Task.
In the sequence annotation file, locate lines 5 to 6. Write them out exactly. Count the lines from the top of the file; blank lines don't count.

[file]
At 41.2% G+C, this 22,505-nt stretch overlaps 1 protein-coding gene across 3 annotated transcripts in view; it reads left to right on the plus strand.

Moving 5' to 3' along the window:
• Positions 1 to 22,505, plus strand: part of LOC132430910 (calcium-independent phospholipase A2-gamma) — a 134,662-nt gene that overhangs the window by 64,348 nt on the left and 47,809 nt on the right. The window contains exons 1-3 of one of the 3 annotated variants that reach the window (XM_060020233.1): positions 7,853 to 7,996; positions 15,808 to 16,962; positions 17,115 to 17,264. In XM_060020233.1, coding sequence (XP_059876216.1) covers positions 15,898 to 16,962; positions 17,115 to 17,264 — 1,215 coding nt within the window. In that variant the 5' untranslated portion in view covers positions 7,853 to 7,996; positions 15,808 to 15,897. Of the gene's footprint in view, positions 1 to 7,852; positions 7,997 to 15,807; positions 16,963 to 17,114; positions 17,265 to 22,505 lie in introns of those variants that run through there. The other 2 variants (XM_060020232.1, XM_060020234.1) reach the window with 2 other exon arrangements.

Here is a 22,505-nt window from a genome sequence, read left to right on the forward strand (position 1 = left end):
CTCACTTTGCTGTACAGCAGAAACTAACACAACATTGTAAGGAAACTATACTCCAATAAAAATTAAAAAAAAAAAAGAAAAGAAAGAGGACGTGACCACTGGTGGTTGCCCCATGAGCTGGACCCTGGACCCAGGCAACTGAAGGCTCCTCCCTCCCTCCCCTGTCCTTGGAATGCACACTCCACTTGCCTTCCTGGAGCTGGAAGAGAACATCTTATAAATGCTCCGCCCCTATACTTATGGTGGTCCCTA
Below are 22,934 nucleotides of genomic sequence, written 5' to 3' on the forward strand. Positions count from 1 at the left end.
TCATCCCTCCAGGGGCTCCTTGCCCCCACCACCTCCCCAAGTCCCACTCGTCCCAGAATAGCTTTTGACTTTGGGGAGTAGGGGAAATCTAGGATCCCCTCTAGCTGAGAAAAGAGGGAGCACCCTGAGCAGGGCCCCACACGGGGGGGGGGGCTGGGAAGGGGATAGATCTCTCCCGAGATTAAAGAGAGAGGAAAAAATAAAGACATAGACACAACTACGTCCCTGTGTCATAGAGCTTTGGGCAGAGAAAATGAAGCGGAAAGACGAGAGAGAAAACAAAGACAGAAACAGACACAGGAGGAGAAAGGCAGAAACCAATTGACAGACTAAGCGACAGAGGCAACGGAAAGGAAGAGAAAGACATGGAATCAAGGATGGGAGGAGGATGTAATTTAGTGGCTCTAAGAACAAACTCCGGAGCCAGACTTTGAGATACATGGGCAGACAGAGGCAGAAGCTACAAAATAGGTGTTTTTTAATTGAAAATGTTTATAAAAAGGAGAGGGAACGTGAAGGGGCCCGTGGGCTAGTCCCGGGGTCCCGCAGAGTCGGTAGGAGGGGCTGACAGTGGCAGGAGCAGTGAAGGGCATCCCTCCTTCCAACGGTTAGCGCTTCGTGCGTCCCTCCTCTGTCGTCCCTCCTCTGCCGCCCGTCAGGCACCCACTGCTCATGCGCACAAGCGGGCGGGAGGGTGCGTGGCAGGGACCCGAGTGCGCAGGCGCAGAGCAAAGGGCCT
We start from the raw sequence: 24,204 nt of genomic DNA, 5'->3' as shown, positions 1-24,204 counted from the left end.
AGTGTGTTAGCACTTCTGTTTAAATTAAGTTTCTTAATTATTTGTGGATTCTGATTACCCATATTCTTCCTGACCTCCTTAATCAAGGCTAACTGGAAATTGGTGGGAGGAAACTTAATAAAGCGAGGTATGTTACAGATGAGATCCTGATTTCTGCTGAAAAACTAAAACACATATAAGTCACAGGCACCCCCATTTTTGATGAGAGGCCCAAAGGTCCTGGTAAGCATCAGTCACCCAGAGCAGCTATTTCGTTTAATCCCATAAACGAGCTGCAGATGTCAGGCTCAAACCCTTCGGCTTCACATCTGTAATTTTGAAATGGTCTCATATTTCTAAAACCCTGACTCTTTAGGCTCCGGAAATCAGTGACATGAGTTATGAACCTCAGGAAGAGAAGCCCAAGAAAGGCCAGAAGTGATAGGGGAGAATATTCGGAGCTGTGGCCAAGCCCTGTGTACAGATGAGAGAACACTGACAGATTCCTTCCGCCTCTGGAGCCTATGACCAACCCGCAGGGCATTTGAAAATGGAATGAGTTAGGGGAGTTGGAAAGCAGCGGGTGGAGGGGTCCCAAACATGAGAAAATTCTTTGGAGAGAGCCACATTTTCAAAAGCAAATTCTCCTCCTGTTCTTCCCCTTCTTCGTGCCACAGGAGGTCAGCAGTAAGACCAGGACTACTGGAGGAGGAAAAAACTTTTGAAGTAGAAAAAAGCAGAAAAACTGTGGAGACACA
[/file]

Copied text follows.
CTCACTTTGCTGTACAGCAGAAACTAACACAACATTGTAAGGAAACTATACTCCAATAAAAATTAAAAAAAAAAAAGAAAAGAAAGAGGACGTGACCACTGGTGGTTGCCCCATGAGCTGGACCCTGGACCCAGGCAACTGAAGGCTCCTCCCTCCCTCCCCTGTCCTTGGAATGCACACTCCACTTGCCTTCCTGGAGCTGGAAGAGAACATCTTATAAATGCTCCGCCCCTATACTTATGGTGGTCCCTA
Below are 22,934 nucleotides of genomic sequence, written 5' to 3' on the forward strand. Positions count from 1 at the left end.